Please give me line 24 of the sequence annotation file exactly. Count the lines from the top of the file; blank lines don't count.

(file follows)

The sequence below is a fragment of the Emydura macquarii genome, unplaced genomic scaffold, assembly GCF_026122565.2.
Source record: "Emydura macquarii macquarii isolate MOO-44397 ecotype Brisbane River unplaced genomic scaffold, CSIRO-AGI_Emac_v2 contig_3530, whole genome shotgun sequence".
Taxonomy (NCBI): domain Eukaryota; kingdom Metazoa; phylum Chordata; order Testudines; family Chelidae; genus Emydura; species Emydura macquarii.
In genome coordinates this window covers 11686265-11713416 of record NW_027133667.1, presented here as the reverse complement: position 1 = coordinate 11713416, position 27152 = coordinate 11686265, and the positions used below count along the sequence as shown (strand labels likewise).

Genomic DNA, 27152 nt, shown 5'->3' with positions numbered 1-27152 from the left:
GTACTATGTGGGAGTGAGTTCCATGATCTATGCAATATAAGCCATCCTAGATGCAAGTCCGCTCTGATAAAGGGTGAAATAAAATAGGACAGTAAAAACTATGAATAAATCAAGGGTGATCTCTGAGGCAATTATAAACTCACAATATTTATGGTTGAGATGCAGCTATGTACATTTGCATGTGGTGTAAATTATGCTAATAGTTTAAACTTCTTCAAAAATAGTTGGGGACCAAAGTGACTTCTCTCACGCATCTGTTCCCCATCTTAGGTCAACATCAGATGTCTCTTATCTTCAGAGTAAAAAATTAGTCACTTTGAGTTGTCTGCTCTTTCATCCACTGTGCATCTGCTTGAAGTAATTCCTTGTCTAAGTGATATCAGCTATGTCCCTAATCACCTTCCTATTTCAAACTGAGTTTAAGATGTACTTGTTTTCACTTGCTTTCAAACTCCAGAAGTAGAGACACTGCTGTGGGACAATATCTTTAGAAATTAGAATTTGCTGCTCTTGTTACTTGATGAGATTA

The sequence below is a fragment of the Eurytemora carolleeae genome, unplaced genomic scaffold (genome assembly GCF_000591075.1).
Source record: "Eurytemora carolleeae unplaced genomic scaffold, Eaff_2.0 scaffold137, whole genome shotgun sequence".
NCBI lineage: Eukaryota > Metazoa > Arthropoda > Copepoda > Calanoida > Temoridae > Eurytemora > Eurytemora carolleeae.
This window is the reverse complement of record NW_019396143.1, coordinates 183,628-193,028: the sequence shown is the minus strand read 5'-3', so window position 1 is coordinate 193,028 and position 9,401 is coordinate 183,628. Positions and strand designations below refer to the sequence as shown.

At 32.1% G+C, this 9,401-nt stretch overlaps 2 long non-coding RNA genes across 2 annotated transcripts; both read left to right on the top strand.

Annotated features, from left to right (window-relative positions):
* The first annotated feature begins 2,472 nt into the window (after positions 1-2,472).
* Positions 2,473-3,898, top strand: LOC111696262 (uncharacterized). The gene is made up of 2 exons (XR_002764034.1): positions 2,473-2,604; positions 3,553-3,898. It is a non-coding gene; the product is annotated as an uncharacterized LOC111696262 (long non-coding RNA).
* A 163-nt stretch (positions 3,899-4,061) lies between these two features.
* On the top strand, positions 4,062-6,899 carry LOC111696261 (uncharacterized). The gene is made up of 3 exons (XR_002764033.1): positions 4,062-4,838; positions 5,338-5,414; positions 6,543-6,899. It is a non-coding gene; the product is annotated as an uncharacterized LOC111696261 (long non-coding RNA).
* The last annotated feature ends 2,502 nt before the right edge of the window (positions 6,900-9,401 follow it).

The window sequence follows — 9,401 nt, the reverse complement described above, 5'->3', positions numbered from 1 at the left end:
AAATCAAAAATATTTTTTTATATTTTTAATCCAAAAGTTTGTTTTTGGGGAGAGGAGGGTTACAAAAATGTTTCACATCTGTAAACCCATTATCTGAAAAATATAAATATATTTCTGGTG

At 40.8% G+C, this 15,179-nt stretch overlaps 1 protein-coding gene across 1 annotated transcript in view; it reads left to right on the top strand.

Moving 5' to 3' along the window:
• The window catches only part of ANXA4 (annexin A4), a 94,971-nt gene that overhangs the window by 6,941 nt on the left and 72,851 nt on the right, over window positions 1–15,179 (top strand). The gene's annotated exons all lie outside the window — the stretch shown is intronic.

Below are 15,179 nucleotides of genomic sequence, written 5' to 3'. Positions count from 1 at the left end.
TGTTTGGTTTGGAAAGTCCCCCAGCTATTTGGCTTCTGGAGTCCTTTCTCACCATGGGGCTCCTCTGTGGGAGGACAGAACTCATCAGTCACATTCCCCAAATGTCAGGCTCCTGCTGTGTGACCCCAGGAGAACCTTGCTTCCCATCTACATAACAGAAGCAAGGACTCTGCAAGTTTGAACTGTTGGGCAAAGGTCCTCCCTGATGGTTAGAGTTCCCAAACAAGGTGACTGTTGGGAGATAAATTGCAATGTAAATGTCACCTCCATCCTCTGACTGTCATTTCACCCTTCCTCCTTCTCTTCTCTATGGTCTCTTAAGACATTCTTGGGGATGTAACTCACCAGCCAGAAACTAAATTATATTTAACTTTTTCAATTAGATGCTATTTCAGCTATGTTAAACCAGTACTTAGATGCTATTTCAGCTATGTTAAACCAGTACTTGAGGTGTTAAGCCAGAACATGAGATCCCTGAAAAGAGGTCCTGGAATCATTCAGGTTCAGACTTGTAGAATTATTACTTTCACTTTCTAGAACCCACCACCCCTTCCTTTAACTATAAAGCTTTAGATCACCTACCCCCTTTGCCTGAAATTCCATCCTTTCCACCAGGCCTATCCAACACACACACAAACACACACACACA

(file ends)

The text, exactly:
TGTTTGGTTTGGAAAGTCCCCCAGCTATTTGGCTTCTGGAGTCCTTTCTCACCATGGGGCTCCTCTGTGGGAGGACAGAACTCATCAGTCACATTCCCCAAATGTCAGGCTCCTGCTGTGTGACCCCAGGAGAACCTTGCTTCCCATCTACATAACAGAAGCAAGGACTCTGCAAGTTTGAACTGTTGGGCAAAGGTCCTCCCTGATGGTTAGAGTTCCCAAACAAGGTGACTGTTGGGAGATAAATTGCAATGTAAATGTCACCTCCATCCTCTGACTGTCATTTCACCCTTCCTCCTTCTCTTCTCTATGGTCTCTTAAGACATTCTTGGGGATGTAACTCACCAGCCAGAAACTAAATTATATTTAACTTTTTCAATTAGATGCTATTTCAGCTATGTTAAACCAGTACTTAGATGCTATTTCAGCTATGTTAAACCAGTACTTGAGGTGTTAAGCCAGAACATGAGATCCCTGAAAAGAGGTCCTGGAATCATTCAGGTTCAGACTTGTAGAATTATTACTTTCACTTTCTAGAACCCACCACCCCTTCCTTTAACTATAAAGCTTTAGATCACCTACCCCCTTTGCCTGAAATTCCATCCTTTCCACCAGGCCTATCCAACACACACACAAACACACACACACA